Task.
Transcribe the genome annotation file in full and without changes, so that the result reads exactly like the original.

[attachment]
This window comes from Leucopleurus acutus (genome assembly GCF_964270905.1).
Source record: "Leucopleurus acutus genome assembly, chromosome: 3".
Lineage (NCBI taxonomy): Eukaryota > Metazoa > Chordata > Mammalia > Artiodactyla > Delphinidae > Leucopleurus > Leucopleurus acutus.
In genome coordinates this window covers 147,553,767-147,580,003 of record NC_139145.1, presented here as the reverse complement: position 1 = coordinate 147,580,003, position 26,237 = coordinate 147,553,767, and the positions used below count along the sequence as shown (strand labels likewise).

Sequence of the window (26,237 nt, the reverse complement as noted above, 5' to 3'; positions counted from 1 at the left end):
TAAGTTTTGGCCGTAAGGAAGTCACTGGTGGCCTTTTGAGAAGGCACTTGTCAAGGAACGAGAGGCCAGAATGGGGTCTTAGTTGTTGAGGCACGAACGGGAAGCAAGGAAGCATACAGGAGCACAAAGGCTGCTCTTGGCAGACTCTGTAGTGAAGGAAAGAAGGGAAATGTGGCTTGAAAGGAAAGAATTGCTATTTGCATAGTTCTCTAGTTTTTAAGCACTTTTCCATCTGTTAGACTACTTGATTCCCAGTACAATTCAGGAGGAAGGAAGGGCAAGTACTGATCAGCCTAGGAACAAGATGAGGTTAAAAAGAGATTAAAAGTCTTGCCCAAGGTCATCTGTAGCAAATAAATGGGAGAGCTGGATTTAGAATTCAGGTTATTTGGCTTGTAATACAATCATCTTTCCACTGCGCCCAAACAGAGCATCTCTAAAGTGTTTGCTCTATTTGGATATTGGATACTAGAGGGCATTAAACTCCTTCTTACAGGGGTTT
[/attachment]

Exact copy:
This window comes from Leucopleurus acutus (genome assembly GCF_964270905.1).
Source record: "Leucopleurus acutus genome assembly, chromosome: 3".
Lineage (NCBI taxonomy): Eukaryota > Metazoa > Chordata > Mammalia > Artiodactyla > Delphinidae > Leucopleurus > Leucopleurus acutus.
In genome coordinates this window covers 147,553,767-147,580,003 of record NC_139145.1, presented here as the reverse complement: position 1 = coordinate 147,580,003, position 26,237 = coordinate 147,553,767, and the positions used below count along the sequence as shown (strand labels likewise).

Sequence of the window (26,237 nt, the reverse complement as noted above, 5' to 3'; positions counted from 1 at the left end):
TAAGTTTTGGCCGTAAGGAAGTCACTGGTGGCCTTTTGAGAAGGCACTTGTCAAGGAACGAGAGGCCAGAATGGGGTCTTAGTTGTTGAGGCACGAACGGGAAGCAAGGAAGCATACAGGAGCACAAAGGCTGCTCTTGGCAGACTCTGTAGTGAAGGAAAGAAGGGAAATGTGGCTTGAAAGGAAAGAATTGCTATTTGCATAGTTCTCTAGTTTTTAAGCACTTTTCCATCTGTTAGACTACTTGATTCCCAGTACAATTCAGGAGGAAGGAAGGGCAAGTACTGATCAGCCTAGGAACAAGATGAGGTTAAAAAGAGATTAAAAGTCTTGCCCAAGGTCATCTGTAGCAAATAAATGGGAGAGCTGGATTTAGAATTCAGGTTATTTGGCTTGTAATACAATCATCTTTCCACTGCGCCCAAACAGAGCATCTCTAAAGTGTTTGCTCTATTTGGATATTGGATACTAGAGGGCATTAAACTCCTTCTTACAGGGGTTT